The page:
There is at least one important reason—to maintain the legitimacy of the law with the general population. In an excellent article on the differing conceptions of desert theory of sentencing, Paul H. Robinson explains that there are three difference versions of desert theory.[iii]

Robinson explains deontological desert which I discussed above. But then differentiates that with “vengeful desert” which “…urges punishing an offender in a way that mirrors the harm or suffering he has caused, typically identified as lex talionis: ‘the principal of law or retaliation that a punishment inflicted should correspond in degree and in kind to the offense of the wrongdoer.’” This type of desert focuses primarily on the harm and involves the victim’s desire for revenge.[iv] One could argue that assuaging these revengeful desires effectuates one instrumental reason for criminal punishment—preventing vigilantism. But few would argue that merely reflecting vengeful rage (or forgiveness) of the direct victim, should be the foundation of a society’s criminal justice system.

Robinson identifies another desert theory, “Empirical desert” which focuses on what empirical research has shown to be the community’s conception of justice for a particular crime. Empirical desert honors what research has discovered about what the community believes to be appropriate punishment for a crime. Respecting the public’s view of appropriate punishment is required to maintain respect for the criminal justice system which results in a law-abiding society.[v]

Oliver Wendell Holmes Jr. appreciated this purpose. As one commentator on Holmes’ view stated: “In a democracy, Holmes insisted, those who make, enforce, and interpret the law cannot move too far out of harmony with the common people, else the law will seem tyrannical at worst, obscure at best.”[vi] We must punish when, and to the extent expected, by the populace to maintain the legitimacy of the justice system.

Empirical desert provides a utilitarian purpose for the differential punishment under the above described scenario. As discussed in an earlier blog entry, punishment is probably hard-wired into humans, and that the desire to punish is triggered by harm, especially when accompanied by some form of blame-worthy behavior. The philosophical nuances of punishment may not be considered by much of the general public. How empirical desert weighs against deontological desert is one a judge must wrestle with at sentencing.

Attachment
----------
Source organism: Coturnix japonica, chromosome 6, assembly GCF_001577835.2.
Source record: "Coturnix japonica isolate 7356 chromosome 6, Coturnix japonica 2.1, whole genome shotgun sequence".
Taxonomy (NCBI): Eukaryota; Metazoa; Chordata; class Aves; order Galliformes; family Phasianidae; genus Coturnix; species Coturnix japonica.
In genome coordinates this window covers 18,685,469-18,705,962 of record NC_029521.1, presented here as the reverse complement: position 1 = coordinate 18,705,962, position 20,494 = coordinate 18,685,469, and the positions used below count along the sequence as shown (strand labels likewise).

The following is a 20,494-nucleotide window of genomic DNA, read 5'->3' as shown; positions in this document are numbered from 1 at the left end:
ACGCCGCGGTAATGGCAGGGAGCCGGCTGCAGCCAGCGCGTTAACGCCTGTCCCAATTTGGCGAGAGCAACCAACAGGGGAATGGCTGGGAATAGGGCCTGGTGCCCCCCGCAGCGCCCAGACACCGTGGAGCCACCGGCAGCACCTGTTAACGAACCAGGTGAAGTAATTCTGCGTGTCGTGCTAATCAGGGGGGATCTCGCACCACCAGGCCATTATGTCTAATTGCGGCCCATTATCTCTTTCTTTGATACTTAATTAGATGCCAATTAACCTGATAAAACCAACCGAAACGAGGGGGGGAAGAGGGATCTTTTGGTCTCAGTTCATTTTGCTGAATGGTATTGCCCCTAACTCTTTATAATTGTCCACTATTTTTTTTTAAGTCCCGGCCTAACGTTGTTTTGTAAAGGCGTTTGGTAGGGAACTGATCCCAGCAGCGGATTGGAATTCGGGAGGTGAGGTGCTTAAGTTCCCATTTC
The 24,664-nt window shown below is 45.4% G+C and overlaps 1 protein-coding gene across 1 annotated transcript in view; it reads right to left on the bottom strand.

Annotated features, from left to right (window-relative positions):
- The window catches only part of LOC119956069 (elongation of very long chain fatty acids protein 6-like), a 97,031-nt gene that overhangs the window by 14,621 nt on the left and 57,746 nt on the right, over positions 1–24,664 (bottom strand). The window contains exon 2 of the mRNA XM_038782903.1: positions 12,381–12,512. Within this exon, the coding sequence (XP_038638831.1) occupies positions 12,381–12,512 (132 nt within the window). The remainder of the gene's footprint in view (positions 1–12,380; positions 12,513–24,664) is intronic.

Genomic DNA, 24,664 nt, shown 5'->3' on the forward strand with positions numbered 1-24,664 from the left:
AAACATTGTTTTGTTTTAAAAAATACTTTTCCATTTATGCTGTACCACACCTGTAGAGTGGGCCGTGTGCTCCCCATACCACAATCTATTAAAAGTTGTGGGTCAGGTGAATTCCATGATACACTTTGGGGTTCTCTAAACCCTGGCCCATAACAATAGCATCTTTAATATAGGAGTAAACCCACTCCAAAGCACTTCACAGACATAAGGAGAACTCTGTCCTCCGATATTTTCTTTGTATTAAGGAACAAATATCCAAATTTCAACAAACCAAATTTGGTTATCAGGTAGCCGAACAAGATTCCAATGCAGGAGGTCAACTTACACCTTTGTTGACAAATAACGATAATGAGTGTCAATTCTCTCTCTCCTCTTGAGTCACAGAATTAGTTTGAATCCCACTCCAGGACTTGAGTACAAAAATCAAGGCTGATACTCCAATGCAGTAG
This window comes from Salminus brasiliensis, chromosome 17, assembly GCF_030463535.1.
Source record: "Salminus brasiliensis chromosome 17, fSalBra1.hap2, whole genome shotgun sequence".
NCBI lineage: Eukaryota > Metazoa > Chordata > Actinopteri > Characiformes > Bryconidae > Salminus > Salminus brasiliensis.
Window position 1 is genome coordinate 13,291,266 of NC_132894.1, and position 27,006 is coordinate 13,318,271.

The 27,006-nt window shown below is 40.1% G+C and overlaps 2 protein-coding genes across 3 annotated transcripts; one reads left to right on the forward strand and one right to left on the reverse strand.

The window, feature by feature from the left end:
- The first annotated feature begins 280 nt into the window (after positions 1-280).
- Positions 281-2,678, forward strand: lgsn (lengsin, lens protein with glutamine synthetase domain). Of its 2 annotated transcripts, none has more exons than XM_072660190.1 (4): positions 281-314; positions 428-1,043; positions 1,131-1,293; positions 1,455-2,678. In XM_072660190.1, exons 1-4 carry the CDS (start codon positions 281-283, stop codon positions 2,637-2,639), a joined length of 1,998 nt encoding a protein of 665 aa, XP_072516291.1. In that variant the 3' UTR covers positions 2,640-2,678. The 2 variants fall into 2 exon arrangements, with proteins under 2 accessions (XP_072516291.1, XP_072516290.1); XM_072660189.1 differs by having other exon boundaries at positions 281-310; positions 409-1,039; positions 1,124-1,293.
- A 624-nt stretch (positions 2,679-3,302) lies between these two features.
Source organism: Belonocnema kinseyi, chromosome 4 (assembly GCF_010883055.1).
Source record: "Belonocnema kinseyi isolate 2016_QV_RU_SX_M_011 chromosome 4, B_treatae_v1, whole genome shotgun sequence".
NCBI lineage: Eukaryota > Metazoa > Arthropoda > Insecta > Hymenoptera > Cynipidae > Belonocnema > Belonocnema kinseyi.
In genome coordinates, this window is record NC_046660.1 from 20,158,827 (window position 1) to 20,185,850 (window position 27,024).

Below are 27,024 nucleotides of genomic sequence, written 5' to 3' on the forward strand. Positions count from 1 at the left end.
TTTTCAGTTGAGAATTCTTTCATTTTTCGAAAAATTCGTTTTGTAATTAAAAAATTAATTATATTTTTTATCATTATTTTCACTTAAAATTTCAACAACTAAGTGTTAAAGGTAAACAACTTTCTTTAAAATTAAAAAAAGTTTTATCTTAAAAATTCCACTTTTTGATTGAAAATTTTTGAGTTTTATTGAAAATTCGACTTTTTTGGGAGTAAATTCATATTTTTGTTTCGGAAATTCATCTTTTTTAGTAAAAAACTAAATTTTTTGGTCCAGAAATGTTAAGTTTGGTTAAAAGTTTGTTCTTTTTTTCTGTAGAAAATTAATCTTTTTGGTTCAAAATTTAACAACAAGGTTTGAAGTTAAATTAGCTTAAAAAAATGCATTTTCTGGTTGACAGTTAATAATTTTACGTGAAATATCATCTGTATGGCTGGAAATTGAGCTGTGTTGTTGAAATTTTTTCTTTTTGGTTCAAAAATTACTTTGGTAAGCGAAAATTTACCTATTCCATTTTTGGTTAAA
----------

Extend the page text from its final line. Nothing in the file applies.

[i] See Kadish, Sanford H.; 1994. “Forward: The Criminal Law and the Luck of the Draw”, 84 J. Crim. Law and Criminology 4, pp. 679-702.

[ii] Richard Parker, Blame, Punishment, and the Role of Result, 21 AM. Phi. Q. 269, 273 (1984).

[iii] Robinson, Paul H. 2008, “Competing Conceptions of Modern Desert: Vengeful, Deontological, and Empirical”, Cambridge Law Journal, 67(1), March 2008, pp 145-175.

[iv] Ibid, p. 147.

[v] Ibid, p 149.

[vi] Feinberg, Joel, 1995 “Symposium issues in the Philosophy of Law: Participant : Equal Punishment for Failed Attempts: Some Bad But Instructive Arguments Against It.” 37 Ariz. L. Rev. 117, 125

The views expressed in this blog are solely the views of the author(s) and do not represent the views of any other public official or organization.

2 comments:

  1. Without disagreeing with the construct, the flaw in the hypothetical is the following premise:

    "However, all 501 drunk drivers possessed the same evil will of risking injury or death to others by their behavior. The 501st drunk driver willed nothing different than the first 500 drunk drivers."

    Is the woman who lost 40 pounds, then had the same two drinks she normally has, but now is .084 instead of .062 as morally culpable as the other 500?

    How about the college kid, who at .10 was the soberest guy in the group and took the keys just to try to get his more intoxicated buddies home safely?

    How do they compare to the angry drunk who fought to keep his keys when his friends tryed to take them away, and then sped off at .23?

    What if it is the drunk who has the right of way, and the sober guy in the other car runs the stop sign and dies in the resulting crash?

    With 501 first offense cases, there will be 501 individual people in the dock, and respectfully, notwithstanding legislative habit or popular culture, tarring them all with the same brush as a starting point is not consistent with the balance of the moral construct advanced here.


    Attorney Michael C. Witt
    Jefferson, WI


    "We protect God's children who have fallen short of perfection from the wrath of those who believe they have attained it." - Stuart Kinard

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  2. I apparently didn't make myself clear enough in this thought experiment regarding the bad luck of the 501st defendant. All 501 defendants needed to be identical to isolate the bad event from the defendants' identical intents. (Which didn't include harming anyone.) I understand and agree that each individual defendant must be evaluated as an individual, and all of the examples you gave are quite different. Thanks for the comment.